My relatives want to hold a family reunion. Is it safe for us to gather?

Yes, but keep it small and keep most of the activities outdoors if you can. “If you have a big family reunion, there’s going to be risk,” said Malani. “It’s probably not a great time to hang out with 100 people.”

Make sure all the vulnerable adults in the family are vaccinated, and again, talk openly about the kids’ risk factors. It might be a good idea to hold off on maskless indoor play dates for a week or two before traveling to the reunion, Pierre said. For older kids, maybe they shouldn’t be spending a lot of time unmasked with a bunch of friends before they meet up with grandparents, said Dr. Emily Landon, an infectious disease specialist and executive medical director for infection prevention and control at the University of Chicago School of Medicine.

What about taking a vacation with my unvaccinated kids?

If it’s feasible, consider driving instead of flying, said Dr. David Aronoff, director of the division of infectious diseases at Vanderbilt University Medical Center.

If you do fly, make sure your kids know how to wear a mask properly and keep their distance from other people. Pierre, the mother of 3-year-old twins, suggests avoiding longer flights because longer exposures pose potentially higher risks. Also, consider your sanity: It can be hard to keep young kids masked up and entertained on long-haul flights.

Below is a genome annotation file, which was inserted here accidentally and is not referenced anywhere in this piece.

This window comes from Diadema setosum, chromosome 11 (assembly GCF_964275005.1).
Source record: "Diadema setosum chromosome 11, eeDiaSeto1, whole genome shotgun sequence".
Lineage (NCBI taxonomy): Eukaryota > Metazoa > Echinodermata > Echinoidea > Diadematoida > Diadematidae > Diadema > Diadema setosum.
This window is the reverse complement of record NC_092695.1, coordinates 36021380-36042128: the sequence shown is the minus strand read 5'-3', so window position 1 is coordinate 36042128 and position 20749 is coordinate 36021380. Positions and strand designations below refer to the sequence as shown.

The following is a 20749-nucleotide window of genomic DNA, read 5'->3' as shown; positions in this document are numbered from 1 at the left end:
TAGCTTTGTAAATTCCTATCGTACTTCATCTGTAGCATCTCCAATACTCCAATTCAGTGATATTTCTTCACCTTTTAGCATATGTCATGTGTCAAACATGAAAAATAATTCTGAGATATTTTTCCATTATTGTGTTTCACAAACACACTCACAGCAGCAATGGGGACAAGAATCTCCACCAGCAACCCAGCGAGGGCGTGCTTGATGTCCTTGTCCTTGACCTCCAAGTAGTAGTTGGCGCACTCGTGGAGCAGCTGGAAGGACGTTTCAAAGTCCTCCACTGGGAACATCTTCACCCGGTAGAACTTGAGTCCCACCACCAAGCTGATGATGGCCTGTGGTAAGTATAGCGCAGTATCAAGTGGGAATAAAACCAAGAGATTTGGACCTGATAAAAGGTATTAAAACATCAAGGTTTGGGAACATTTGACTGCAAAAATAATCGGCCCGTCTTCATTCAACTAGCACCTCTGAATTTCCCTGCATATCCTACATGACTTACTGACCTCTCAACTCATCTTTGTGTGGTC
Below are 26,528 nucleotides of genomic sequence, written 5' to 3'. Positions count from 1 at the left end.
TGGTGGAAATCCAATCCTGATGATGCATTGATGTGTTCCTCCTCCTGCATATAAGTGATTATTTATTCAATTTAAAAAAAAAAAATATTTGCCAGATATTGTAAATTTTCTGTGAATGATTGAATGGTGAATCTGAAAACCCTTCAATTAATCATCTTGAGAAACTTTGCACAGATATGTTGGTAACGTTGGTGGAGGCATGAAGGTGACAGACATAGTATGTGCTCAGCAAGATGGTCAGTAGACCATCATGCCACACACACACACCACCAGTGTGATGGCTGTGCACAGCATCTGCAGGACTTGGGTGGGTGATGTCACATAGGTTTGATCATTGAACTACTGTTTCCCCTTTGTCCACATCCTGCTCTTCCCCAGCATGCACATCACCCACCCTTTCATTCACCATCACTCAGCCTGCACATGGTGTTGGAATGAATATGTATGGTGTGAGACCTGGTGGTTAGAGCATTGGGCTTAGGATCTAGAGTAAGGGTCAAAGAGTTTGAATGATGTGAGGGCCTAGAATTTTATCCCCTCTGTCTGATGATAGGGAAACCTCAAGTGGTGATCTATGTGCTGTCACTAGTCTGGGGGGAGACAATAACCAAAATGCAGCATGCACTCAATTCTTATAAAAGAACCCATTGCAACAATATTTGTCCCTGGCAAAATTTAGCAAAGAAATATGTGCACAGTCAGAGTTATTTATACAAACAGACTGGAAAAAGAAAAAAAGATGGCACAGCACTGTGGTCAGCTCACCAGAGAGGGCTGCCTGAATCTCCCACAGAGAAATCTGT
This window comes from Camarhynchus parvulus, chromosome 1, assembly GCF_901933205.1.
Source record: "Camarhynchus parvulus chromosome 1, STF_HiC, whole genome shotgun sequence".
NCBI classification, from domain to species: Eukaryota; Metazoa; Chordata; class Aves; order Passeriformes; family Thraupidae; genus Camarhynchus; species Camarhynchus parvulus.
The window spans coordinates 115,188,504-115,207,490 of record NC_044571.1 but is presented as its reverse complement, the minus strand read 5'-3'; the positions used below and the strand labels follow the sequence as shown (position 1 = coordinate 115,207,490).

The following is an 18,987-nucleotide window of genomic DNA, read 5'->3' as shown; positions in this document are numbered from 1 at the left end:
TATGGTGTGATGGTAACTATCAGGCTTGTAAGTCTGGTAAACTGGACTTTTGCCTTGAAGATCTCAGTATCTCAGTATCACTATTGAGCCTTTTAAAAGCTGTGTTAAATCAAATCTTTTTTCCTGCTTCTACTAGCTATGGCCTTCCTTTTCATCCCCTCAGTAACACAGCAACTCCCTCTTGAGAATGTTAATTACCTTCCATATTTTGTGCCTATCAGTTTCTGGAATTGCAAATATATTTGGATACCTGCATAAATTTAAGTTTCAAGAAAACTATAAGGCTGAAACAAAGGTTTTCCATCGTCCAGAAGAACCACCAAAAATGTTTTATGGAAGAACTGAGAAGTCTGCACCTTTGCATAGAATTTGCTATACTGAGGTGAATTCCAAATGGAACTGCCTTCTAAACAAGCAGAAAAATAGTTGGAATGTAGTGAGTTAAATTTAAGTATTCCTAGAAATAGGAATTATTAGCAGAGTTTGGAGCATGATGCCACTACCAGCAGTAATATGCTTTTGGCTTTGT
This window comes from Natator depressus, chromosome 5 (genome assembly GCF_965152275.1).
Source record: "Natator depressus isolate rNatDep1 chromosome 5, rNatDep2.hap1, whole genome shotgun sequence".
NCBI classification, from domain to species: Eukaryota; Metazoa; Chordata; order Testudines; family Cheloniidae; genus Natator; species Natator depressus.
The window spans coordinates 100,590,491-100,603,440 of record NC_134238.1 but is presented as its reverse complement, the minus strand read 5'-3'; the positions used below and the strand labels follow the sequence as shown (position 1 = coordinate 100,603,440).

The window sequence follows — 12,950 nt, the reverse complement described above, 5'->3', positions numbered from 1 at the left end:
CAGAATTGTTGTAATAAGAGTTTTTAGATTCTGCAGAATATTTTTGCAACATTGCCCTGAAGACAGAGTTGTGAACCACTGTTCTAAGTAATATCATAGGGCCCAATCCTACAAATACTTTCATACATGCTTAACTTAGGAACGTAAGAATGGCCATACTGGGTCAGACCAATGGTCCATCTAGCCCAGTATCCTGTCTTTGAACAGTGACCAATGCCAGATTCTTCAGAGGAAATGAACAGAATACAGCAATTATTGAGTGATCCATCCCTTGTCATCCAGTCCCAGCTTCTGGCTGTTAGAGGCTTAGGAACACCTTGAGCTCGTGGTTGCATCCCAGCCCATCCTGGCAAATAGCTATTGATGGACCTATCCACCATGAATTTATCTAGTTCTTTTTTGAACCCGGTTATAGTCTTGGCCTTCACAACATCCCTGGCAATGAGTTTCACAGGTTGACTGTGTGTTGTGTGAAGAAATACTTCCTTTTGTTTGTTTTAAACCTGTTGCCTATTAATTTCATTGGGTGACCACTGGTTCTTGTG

The biggest risk on flights is from the exhalations of nearby passengers, so seat your kids in between you and their other parent, not on an aisle, suggest Aronoff and Gandhi.

Avoid busy theme parks or crowded indoor activities at your destination. One other thing to consider: Will your kids have to quarantine once they’re back home or refrain from school sports or other activities?

Can I Travel if I’m Fully Vaccinated?

Yes. On April 2, the CDC updated its guidance to say fully vaccinated people can travel within the US without getting tested for the coronavirus or going into quarantine afterward.

During travel, you’ll have to wear a mask on planes, buses, trains and other forms of public transit. You’ll also have to do so indoors at US transportation hubs such as airports and train or bus stations.

After you arrive home from traveling, the CDC still recommends you monitor yourself for COVID symptoms, but says you’ll only need to self-quarantine or get a coronavirus test if you do develop symptoms.

A traveler is hugged outside the Tom Bradley International Terminal after arriving at Los Angeles International Airport. (Mario Tama/Getty Images)